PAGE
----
The BigWind companies in Ohio are, chronically and constantly, arguing that our setbacks from property lines are entirely too restrictive. So restrictive, in fact, that it hampers THEIR success in our state. But, what about OUR residents? We recently blogged about an individual in Van Wert county who has struggled (and still is) with excessive NOISE from a nearby turbine. Noise that interferes with normal life at home…and she is not alone, there are more. Who will protect our citizens against these industrial giants? Particularly, as they age, maintenance/noise/problems can plague them. BigWind IS lobbying, HARD, to convince our legislators to REDUCE the distance from turbines to our property lines. Below, is the NIH from the country of Poland, who believes that BigWind setbacks should be much GREATER than they are at this time. Ohio has been fortunate, so far, that BigWind has predominantly ‘planted’ itself in very sparsley occupied areas. If this changes, more people WILL have problems….
The National Institute of Public Health – National Institute of Hygiene is of the opinion that wind farms situated too close to buildings intended for permanent human occupation may have a negative impact on the well-being and health of the people living in their proximity.
The human health risk factors that the Institute has taken into consideration in its position are as follows:
the emitted noise level and its dependence on the technical specifications of turbines, wind speed as well as the topography and land use around the wind farm,
aerodynamic noise level including infrasound emissions and low-frequency noise components,
the nature of the noise emitted, taking into account its modulation/impulsive/tonal characteristics and the possibility of interference of waves emitted from multiple turbines,
the risk of ice being flung from rotors,
the risk of turbine failure with a rotor blade or its part falling,
the shadow flicker effect…
the probability of sleep disruptions and noise propagation at night,
the level of nuisance and probability of stress and depression symptoms occurring (in consequence of long exposure), related both to noise emissions and to non-acceptance of the noise source.
In the Institute’s opinion, the laws and regulations currently in force in Poland (regarding risk factors which, in practice, include only the noise level) are not only inadequate to facilities such noise source as wind turbines, but they also fail to guarantee a sufficient degree of public health protection. The methodology currently used for environmental impact assessment of wind farms (including human health) is not applicable to wind speeds exceeding 5 m/s. In addition, it does not take into account the full frequency range (in particular, low frequency) and the nuisance level….
Having regard to the above, until a comprehensive methodology is developed for the assessment of the impact of industrial wind farms on human health, the Institute recommends 2 km as the minimum distance of wind farms from buildings. The recommended value results from a critical assessment of research results published in reviewed scientific periodicals with regard to all potential risk factors for average distance usually specified within the following limits:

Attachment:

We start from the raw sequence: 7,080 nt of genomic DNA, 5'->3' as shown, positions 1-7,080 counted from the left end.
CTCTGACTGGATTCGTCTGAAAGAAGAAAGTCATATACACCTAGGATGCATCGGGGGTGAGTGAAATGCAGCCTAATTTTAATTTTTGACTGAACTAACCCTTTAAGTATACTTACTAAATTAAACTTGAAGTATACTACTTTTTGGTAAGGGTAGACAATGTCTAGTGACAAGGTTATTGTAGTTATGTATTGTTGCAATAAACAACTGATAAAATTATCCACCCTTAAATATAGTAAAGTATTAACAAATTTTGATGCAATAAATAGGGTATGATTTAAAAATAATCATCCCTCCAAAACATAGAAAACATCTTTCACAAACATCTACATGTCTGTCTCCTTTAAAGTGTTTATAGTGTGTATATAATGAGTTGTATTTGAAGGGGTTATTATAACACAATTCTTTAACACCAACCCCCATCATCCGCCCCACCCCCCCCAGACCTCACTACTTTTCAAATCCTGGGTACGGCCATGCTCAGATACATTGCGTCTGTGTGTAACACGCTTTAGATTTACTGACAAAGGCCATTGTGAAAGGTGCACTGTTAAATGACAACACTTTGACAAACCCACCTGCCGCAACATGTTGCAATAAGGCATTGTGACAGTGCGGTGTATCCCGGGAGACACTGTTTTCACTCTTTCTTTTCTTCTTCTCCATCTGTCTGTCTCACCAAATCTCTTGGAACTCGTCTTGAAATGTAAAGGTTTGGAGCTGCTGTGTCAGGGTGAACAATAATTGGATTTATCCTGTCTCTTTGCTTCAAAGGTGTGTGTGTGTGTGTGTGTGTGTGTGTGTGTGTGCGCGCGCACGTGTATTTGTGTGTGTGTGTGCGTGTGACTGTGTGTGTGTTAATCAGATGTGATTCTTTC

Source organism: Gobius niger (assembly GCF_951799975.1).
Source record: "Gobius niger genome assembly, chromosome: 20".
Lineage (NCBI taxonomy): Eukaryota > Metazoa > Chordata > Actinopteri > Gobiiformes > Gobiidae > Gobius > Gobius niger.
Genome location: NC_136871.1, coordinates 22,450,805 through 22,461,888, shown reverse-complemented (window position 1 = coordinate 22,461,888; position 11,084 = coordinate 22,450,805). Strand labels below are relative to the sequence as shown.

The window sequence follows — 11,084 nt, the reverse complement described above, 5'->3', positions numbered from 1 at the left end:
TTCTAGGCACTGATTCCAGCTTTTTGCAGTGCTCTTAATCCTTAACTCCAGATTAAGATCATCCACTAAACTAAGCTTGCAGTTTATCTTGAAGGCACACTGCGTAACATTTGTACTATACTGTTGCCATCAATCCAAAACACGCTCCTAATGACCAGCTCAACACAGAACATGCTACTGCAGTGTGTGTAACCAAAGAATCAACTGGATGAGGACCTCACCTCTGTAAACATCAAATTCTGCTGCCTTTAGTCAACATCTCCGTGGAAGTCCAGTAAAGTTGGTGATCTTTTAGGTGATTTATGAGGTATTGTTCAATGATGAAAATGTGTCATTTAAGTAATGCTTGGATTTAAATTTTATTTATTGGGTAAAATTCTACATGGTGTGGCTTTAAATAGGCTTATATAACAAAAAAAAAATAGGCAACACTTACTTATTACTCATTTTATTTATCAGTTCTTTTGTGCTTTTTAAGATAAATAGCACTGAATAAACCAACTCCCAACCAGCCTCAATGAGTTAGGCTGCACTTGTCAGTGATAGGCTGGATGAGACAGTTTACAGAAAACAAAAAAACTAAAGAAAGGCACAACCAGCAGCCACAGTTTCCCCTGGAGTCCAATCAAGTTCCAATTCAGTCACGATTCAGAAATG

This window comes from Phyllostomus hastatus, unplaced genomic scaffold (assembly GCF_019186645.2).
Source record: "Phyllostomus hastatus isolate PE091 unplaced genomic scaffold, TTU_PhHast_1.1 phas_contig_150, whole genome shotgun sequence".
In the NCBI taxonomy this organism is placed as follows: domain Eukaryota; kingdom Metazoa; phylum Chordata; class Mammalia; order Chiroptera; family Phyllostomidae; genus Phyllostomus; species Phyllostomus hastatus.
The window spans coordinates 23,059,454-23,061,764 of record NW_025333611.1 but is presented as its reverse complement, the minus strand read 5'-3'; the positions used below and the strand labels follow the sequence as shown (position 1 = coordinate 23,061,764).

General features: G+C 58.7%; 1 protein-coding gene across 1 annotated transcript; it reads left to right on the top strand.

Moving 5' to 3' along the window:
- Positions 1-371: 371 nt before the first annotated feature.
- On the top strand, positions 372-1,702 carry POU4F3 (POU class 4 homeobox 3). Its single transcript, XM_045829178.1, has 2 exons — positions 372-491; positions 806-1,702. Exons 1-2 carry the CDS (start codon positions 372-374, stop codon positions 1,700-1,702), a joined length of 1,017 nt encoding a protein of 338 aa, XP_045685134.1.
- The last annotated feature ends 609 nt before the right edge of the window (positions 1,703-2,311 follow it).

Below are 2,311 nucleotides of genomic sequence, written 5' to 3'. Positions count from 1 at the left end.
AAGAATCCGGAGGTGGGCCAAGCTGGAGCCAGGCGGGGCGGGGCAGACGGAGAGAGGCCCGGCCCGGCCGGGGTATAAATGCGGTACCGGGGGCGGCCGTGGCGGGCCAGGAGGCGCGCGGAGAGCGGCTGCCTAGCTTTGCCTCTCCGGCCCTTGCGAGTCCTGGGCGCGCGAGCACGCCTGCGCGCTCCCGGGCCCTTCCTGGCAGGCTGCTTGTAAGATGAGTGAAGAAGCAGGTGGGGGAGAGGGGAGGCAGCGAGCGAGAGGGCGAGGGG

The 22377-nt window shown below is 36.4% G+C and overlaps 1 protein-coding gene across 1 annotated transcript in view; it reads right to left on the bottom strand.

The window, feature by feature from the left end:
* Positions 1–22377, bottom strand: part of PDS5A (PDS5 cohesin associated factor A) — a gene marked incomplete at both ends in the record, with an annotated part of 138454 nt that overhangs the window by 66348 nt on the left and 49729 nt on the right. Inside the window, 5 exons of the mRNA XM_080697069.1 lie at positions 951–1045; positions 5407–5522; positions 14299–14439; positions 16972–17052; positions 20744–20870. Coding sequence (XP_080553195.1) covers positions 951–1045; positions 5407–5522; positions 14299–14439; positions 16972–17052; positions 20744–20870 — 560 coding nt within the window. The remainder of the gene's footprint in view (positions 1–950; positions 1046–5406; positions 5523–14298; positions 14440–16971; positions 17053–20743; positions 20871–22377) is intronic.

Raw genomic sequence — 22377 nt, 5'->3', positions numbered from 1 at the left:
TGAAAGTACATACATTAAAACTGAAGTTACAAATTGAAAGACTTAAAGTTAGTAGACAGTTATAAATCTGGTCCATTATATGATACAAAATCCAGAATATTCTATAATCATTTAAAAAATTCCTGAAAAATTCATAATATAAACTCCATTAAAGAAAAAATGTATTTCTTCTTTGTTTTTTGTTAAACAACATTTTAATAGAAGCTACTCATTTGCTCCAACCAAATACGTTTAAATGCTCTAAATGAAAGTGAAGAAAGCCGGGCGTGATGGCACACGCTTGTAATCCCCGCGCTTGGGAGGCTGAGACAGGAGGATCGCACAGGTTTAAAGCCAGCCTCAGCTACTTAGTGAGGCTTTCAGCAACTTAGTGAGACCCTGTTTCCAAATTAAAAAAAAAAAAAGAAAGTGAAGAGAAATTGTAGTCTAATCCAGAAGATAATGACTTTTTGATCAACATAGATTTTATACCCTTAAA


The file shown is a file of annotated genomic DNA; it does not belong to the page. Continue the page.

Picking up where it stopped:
0.5-0.7 km, often obtained as a result of calculations, where the noise level (dBA) meets the currently acceptable values (without taking into account adjustments for the impulse/tonal/modulation features of the nose emitted),
1.5-3.0 km, resulting from the noise level, taking into account modulation, low frequencies and infrasound levels,
0.5-1.4 km, related to the risk of turbine failure with a broken rotor blade or its part falling (depending on the size of the piece and its flight profile, rotor speed and turbine type),
0.5-0.8 km, where there is a risk of ice being flung from rotors (depending on the shape and mass of ice, rotor speed and turbine type),
1.0-1.6 km, taking into account the noise nuisance level (between 4% and 35% of the population at 30-45 dBA) for people living in the vicinity of wind farms,
the distance of 1.4-2.5 km, related to the probability of sleep disruptions (on average, between 4% and 5% of the population at 30-45 dBA),
2,0 km, related to the occurrence of potential psychological effects resulting from substantial landscape changes (based on the case where the wind turbine is a dominant landscape feature and the rotor movement is clearly visible and noticeable to people from any location),
1.2-2.1 km, for the shadow flicker effect (for the average wind turbine height in Poland, including the rotor from 120 to 210 m).
In its opinions. the Institute has also considered the recommended distances of wind farms from buildings, as specified by experts, scientists, as well as central and local government bodies around the world (in most cases recommended from 1.0 to 5.0 km)….